How to - show a thoroughbred in halter

… but at a stock show, haha. I wasn’t sure where to put this, thought this would be my best bet.

I got suckered into agreeing to go to a fun-type show with my Western riding friend - I have a 4 yo thoroughbred. He owns some incredible western horses, but wasn’t sure how a thoroughbred is supposed to be “stood up” for a halter class. They do have the classes broken up into “stock type” and “non-stock type”.

Head level? Up a little? Bridle or halter? I assume I am to be in my english riding gear? Anything special? I am not sure I have ever done a halter class before, so the whole thing is new to me. I’m just going for fun, though I’ll probably braid because she’s never been gussied up before and it will be fun to see her all dolled up.

Note, her tail is trimmed at the top like an eventer, so we aren’t going to be able to hide our roots very well haha.

Thanks in advance!

Have you checked the prize list or rule book? That’s going to get you better answers than we will be able to.

Typically, halter is a western event - even if it’s a non-stock type horse, unless it specifies that it is an English or Sport Horse type Halter class. (Which I admittedly have never seen before, but again - check the rule book.)

At the open shows in my part of the world (English flat classes and Western flat classes all day) the halter and showmanship can be done in either Western or English turn out. Western was done in a halter and English was done in a bridle.

I do not show in halter so I have no idea if that is how it might be done anywhere else. Just tossing it out there.


I grew up showing TBs in showmanship and halter classes at 4H shows and county fairs (not to mention appropriate classes like hunter and sport horse in hand). Granted it’s been YEARS since I’ve done that, but at that time I presented them just like “everyone else.” Like, if it’s a western-type class, you prep and handle them like any other stock horse.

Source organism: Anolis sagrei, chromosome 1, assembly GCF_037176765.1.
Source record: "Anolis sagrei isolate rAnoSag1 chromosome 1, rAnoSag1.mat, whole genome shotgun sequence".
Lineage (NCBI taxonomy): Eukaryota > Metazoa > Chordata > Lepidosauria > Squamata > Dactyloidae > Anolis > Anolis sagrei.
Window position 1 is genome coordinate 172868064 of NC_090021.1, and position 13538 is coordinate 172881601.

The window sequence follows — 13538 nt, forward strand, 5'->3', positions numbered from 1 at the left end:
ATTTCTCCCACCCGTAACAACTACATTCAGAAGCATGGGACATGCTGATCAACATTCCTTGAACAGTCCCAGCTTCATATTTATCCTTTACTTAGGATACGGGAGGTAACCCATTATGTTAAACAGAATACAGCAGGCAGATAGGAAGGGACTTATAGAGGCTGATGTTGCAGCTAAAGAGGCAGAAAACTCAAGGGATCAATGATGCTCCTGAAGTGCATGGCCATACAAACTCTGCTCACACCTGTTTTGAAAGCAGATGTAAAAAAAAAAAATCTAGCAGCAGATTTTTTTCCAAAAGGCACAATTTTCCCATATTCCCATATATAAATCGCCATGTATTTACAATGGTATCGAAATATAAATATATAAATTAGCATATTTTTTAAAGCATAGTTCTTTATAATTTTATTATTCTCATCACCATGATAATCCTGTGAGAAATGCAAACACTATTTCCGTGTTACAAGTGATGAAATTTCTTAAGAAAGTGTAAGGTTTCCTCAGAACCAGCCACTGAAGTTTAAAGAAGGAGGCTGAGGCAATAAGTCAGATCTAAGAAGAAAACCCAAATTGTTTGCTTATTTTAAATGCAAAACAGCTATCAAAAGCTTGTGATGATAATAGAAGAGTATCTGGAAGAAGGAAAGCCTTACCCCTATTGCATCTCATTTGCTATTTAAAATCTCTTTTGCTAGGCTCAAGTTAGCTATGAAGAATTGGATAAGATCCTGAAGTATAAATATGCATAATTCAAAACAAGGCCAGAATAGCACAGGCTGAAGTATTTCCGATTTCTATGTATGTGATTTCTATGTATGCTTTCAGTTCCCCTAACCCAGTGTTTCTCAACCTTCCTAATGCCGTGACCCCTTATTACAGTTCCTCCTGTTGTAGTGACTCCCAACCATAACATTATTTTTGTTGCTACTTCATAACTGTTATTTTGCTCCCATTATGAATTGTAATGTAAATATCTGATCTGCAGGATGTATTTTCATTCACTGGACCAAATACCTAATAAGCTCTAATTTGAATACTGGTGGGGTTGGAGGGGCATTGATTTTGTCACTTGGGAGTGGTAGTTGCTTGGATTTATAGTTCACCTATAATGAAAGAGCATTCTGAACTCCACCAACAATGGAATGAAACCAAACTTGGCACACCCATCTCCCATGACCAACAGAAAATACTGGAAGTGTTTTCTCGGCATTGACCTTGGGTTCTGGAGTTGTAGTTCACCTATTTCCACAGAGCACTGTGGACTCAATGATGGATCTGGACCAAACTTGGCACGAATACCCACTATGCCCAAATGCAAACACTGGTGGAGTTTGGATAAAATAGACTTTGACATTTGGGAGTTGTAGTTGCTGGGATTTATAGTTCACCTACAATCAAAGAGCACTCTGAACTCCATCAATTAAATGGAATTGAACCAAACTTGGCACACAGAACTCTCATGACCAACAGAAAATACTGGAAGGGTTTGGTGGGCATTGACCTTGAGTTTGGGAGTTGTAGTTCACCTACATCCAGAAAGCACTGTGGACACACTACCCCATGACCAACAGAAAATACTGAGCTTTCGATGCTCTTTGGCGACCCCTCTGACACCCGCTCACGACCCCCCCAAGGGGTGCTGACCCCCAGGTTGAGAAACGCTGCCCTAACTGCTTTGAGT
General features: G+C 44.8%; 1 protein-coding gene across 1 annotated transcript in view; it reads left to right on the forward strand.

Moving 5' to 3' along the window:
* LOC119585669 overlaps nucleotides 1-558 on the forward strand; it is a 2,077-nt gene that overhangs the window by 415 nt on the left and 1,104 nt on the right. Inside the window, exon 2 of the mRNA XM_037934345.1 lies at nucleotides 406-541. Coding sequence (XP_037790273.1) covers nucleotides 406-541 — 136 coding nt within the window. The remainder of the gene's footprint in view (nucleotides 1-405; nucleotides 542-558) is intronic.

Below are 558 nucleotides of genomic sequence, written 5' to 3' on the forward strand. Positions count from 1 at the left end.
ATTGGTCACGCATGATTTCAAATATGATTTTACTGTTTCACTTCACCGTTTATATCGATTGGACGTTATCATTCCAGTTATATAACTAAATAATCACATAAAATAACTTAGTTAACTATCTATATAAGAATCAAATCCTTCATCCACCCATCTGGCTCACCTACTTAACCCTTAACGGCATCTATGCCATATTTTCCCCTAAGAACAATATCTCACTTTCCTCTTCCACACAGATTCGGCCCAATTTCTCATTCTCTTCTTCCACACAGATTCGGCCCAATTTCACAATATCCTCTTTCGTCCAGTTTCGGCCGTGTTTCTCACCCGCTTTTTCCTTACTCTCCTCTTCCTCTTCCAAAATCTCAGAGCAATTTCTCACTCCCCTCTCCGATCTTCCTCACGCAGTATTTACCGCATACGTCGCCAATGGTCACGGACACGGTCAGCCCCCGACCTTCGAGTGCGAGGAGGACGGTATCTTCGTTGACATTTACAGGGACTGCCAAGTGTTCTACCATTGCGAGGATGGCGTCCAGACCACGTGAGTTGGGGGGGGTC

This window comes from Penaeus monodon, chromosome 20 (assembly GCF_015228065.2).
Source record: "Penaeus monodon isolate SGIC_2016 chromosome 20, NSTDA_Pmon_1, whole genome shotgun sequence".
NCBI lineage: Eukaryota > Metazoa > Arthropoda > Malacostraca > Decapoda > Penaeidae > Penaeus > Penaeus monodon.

I am sure there are some good YouTube videos out there to help you learn how to handle a horse in a halter class. It’s not hard, but there are little nuances to learn, especially since it varies discipline to discipline. Gosh, it’s been so long since I’ve done it, I’d probably need a refresher!


Some of my friends are really into showing their young horses in halter at Paint and AQHA shows. From what I gather from their stories (and how they prepare):

The western halter horses are shown in leather halters adorned with silver bling. The English halter horses are in shown in traditional, plain leather halters. The English horses are stood up square, just like the western ones.

At the big shows the English horses are braided. And the handlers wear the full huntseat outfit, including tall boots and helmet. I doubt that you need to go to all that trouble for a schooling show, however!


My friend, who has shown at this schooling show many times, says there are english folk. I don’t think they would have a “non stock horse type” class if they didn’t. And… I don’t give a rip if I’m the only one out there englished-up. A $10 schooling show class is for the horse, not the ribbon. :slight_smile: There is no rule book or prize list, just a show bill. They even have a “training class” where you can put on martingales etc.

So, plain leather halter (can it have her name plate on it?), and me in hunt get out (which is going to be “close enough” because all I have is my dressage stuff lol). I do have a fitted pad if I want to get into a ridden class.

Thanks everyone for the tips!

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Make sure you know if you are showing in a HALTER class or a SHOWMANSHIP class. Much of what has been posted here is more applicable to SHOWMANSHIP than Halter —